Geek Trivia

Alcohol Sold For Human Consumption In The United States Has Trace Amounts Of?

Oak Ash
What Electronic Device Needs To Be Factory-Calibrated To The Earth's Magnetosphere?

Answer: Radiation

You did, in fact, read both today’s trivia question and answer correctly—despite how counter-intuitive it might seem that alcohol sold for human consumption is radioactive. Now, at first glance, that requirement may seem to imply the vineyards, breweries, and distilleries have to add radioactivity to their alcohol to pass some sort of test, but the reality is that the test is not for alcohol that has been fortified, if you will, with radioactive material, but that was made from naturally radioactive material to begin with.

In the U.S., there are strict laws regarding alcohol production with “natural” materials—alcohol intended for human consumption must be made from fermented plant material. Fermented plant material is naturally (and very mildly) radioactive because of tiny amounts of radioactive isotopes in the environment that are absorbed by the plants used for fermentation (such as corn, potatoes, and the malted grain seen here.) This is exactly, by the way, why bananas are one of the more radioactive plants around—bananas are high in potassium and a chunk of the potassium they suck up from the soil is a radioactive isotope.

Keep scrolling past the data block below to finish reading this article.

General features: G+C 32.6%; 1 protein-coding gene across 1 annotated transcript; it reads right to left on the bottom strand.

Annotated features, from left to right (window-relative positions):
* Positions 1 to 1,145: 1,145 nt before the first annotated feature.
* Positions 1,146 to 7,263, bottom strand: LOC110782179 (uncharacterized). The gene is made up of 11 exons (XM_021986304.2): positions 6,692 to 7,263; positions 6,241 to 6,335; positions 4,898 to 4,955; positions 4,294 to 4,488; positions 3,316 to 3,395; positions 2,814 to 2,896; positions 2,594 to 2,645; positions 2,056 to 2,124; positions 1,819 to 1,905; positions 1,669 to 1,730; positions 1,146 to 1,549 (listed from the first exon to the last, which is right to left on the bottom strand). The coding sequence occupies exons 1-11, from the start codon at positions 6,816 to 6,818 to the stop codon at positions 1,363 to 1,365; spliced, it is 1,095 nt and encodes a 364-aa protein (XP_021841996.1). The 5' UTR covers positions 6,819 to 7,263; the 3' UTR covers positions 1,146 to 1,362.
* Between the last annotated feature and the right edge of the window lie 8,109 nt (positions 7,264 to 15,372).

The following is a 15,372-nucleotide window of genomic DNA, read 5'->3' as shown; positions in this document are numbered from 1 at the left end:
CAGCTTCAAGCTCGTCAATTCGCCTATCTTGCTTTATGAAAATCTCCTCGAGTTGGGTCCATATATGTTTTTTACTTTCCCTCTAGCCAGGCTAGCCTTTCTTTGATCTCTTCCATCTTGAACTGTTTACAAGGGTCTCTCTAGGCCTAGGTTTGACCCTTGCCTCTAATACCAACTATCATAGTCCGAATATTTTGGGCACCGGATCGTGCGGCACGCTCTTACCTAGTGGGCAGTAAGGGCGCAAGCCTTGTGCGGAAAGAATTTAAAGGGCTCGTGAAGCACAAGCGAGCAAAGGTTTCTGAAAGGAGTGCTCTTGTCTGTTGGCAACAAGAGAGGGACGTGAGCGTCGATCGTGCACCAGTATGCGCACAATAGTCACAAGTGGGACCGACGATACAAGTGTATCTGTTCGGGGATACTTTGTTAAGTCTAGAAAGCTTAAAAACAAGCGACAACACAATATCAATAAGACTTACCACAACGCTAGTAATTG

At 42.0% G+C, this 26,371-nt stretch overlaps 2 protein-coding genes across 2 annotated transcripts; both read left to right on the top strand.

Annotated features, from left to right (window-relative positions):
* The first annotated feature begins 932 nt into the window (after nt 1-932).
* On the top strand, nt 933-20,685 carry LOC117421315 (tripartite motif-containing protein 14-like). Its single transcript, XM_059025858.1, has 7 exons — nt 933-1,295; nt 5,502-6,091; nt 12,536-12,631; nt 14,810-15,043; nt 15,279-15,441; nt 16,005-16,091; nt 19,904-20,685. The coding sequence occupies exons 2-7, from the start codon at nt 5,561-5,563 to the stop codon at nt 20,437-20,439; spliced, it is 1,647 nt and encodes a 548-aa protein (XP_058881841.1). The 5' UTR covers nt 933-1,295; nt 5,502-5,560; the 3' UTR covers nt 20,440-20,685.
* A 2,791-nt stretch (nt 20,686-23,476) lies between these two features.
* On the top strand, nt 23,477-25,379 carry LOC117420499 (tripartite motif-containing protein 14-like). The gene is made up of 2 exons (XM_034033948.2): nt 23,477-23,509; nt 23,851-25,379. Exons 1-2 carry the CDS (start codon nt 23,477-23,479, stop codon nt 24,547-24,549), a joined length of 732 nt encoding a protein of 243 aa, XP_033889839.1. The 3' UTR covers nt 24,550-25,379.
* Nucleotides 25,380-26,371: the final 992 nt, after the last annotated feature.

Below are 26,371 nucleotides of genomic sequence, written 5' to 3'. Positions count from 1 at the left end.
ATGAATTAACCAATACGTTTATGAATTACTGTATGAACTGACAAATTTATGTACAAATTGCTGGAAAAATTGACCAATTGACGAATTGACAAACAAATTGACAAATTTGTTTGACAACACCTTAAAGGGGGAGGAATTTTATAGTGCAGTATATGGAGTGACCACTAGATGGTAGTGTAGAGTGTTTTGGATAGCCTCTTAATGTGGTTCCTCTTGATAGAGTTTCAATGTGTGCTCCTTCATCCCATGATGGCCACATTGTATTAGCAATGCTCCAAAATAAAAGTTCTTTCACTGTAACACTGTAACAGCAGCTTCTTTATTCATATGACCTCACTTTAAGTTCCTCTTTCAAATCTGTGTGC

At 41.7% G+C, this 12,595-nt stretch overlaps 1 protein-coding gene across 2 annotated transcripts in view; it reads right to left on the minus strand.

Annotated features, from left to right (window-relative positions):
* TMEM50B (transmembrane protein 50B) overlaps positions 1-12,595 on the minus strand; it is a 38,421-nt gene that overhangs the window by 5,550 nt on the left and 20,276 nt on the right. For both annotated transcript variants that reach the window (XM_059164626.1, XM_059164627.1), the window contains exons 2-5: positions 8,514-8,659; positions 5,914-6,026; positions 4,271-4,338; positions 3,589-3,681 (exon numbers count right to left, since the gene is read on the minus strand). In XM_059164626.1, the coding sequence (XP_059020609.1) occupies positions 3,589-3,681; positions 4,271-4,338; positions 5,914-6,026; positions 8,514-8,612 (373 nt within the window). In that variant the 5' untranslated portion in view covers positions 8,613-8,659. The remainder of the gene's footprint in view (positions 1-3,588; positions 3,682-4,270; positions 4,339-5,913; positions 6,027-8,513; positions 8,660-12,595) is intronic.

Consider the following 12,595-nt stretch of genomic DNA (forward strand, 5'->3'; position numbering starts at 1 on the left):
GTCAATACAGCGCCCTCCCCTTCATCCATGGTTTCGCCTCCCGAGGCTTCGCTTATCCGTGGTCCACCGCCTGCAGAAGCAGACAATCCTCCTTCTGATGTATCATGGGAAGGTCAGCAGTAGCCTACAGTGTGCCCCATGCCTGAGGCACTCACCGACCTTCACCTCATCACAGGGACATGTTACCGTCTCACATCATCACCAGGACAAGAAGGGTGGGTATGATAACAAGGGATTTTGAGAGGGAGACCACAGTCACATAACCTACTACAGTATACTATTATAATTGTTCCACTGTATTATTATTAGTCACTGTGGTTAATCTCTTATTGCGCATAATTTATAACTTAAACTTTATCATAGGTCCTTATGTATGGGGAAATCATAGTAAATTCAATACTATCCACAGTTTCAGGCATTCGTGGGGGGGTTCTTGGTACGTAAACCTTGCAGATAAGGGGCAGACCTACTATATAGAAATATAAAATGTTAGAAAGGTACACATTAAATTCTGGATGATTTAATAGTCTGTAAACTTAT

All this begs the question of course, where exactly would people get ethanol if not from fermentation? You can create alcohol in the lab by hydrating ethene, repeating the process until you reach a high level of purity, and then chemically extracting the last of the unlinked ethene to yield pure ethanol. Where can you get lots of ethene for such a process? From petroleum. At the end of the process, the pure ethanol created by fermentation and distillation and the ethanol created from petroleum extraction are chemically identical and indistinguishable from each other—except for those tiny trace amounts of radioactivity.

When the Bureau of Alcohol, Tobacco, Firearms, and Explosives tests a sample of alcohol, then, they use the only test they have that can detect if the alcohol was fermented from recently growing plants or manufactured using oil created millions of years ago: the presence of those radioactive isotopes.

Image by Pierre-alain dorange/Wikimedia.